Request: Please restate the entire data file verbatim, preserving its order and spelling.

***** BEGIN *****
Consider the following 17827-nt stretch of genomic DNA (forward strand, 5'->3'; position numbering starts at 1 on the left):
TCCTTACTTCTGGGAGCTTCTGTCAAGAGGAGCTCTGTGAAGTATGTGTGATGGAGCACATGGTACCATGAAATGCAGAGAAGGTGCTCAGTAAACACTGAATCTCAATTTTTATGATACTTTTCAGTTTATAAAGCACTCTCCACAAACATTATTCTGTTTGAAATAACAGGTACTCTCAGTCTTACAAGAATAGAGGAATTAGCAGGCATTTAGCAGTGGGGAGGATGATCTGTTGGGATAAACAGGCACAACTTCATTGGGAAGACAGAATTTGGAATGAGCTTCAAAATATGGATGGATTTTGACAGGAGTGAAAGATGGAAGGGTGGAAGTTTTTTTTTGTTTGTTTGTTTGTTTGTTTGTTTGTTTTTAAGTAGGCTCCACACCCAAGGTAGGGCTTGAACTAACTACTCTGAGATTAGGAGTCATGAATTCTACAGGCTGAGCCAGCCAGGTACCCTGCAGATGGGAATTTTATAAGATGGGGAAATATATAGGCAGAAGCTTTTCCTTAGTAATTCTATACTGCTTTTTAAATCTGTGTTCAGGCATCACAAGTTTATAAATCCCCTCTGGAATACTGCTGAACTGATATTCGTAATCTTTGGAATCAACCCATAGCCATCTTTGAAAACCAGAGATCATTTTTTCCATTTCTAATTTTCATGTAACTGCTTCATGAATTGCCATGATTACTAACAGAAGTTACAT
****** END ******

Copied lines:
Consider the following 17827-nt stretch of genomic DNA (forward strand, 5'->3'; position numbering starts at 1 on the left):
TCCTTACTTCTGGGAGCTTCTGTCAAGAGGAGCTCTGTGAAGTATGTGTGATGGAGCACATGGTACCATGAAATGCAGAGAAGGTGCTCAGTAAACACTGAATCTCAATTTTTATGATACTTTTCAGTTTATAAAGCACTCTCCACAAACATTATTCTGTTTGAAATAACAGGTACTCTCAGTCTTACAAGAATAGAGGAATTAGCAGGCATTTAGCAGTGGGGAGGATGATCTGTTGGGATAAACAGGCACAACTTCATTGGGAAGACAGAATTTGGAATGAGCTTCAAAATATGGATGGATTTTGACAGGAGTGAAAGATGGAAGGGTGGAAGTTTTTTTTTGTTTGTTTGTTTGTTTGTTTGTTTGTTTTTAAGTAGGCTCCACACCCAAGGTAGGGCTTGAACTAACTACTCTGAGATTAGGAGTCATGAATTCTACAGGCTGAGCCAGCCAGGTACCCTGCAGATGGGAATTTTATAAGATGGGGAAATATATAGGCAGAAGCTTTTCCTTAGTAATTCTATACTGCTTTTTAAATCTGTGTTCAGGCATCACAAGTTTATAAATCCCCTCTGGAATACTGCTGAACTGATATTCGTAATCTTTGGAATCAACCCATAGCCATCTTTGAAAACCAGAGATCATTTTTTCCATTTCTAATTTTCATGTAACTGCTTCATGAATTGCCATGATTACTAACAGAAGTTACAT